- Personalisation and blame
Holding yourself responsible for everything and blaming yourself, or others, without any logical reason. This involves taking everything personally, or blaming others for everything whilst overlooking your own role in the situation.
‘That person seems irritated and it must be my fault’
‘I’m unhappy in my relationship, it’s my partners fault’
Do any of these sound familiar? These cognitive distortions are very common. You will likely associate with one or some more than others.
Here are 5 ways to manage your negative thoughts in a healthy way, and to work toward embedding some new, more positive perspectives.
Exercises to manage and appease your negative self-talk
- Identify your self-talk! Becoming aware of the way you speak to yourself, and how often! Is the first step.
Write down the common things you say to yourself. It can be helpful to think of different situations in your life and how you generally respond.
- Recognise the patterns!
Go through the list above of negative thought patterns and see if there is a theme with your own self-talk. Remember, you may identify with a few of them, but you may also notice you identify with some more than others.
- Challenge your thinking!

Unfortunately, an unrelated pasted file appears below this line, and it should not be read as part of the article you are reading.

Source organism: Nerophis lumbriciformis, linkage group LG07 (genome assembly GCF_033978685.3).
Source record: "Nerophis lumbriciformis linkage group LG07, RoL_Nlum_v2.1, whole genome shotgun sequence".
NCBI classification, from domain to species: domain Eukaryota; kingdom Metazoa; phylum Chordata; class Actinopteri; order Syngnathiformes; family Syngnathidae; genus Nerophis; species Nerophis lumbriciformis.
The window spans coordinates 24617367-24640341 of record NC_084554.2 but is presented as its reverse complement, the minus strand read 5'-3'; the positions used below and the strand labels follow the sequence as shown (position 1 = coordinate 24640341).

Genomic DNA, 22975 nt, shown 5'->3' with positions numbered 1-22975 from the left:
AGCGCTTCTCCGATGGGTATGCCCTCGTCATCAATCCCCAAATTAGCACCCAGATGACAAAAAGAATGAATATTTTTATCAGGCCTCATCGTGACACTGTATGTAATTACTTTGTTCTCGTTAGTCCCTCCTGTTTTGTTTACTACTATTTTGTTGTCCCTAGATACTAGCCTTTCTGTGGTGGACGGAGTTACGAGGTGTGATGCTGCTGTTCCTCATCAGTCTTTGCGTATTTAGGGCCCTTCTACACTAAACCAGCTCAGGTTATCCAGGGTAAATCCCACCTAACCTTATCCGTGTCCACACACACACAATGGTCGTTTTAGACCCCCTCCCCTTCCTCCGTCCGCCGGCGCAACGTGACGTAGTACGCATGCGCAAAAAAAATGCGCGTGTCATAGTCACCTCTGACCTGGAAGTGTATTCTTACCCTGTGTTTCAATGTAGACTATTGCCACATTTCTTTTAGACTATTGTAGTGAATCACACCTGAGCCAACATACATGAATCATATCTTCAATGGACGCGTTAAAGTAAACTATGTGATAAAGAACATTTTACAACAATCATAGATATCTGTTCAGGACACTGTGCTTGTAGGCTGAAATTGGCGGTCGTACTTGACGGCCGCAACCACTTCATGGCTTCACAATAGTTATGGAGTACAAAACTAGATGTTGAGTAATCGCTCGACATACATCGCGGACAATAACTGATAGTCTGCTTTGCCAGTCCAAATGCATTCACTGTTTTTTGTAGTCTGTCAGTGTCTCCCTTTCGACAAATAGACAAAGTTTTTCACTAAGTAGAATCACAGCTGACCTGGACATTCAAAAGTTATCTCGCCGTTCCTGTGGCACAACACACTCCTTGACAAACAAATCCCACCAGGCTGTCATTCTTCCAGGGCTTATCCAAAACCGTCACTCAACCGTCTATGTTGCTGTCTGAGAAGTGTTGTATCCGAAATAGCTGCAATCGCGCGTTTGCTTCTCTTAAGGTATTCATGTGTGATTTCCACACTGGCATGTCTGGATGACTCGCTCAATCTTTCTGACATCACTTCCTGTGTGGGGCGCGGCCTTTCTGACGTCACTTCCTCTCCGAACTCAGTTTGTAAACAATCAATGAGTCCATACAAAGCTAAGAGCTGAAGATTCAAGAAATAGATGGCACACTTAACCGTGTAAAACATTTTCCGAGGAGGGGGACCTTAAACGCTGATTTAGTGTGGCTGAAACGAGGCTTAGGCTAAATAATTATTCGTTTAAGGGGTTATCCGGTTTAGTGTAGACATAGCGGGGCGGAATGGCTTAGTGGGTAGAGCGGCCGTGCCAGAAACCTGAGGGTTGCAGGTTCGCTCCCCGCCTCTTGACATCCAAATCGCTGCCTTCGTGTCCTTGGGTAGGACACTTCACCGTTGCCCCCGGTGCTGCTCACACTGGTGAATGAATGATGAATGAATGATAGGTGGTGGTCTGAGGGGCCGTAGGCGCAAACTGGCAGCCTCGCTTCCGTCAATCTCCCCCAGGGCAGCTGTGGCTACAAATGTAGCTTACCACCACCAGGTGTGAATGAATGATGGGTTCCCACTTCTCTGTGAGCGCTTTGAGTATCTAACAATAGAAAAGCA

Look at each thought and ask yourself, is this true? What tangible evidence is there? Or is this just what I think is true? Could I think about this a different way?
- Compassionate self-talk
As yourself, would you talk to a friend the way you talk to yourself? We are often extremely negative and often abusive .
Write a love letter to yourself, imagine you are sending it to a friend or loved one, but make it about you.
I say this because it hands down worked for me and it works for my students!
I hope you have found this article helpful. You can find out more about negative thoughts and how and why you might be experiencing them in my other article, 'Why do I have negative thoughts? 5 ways to, compassionately, show them the back door'.
Go check it out and let me know how you get on with the exercises. Have a great day,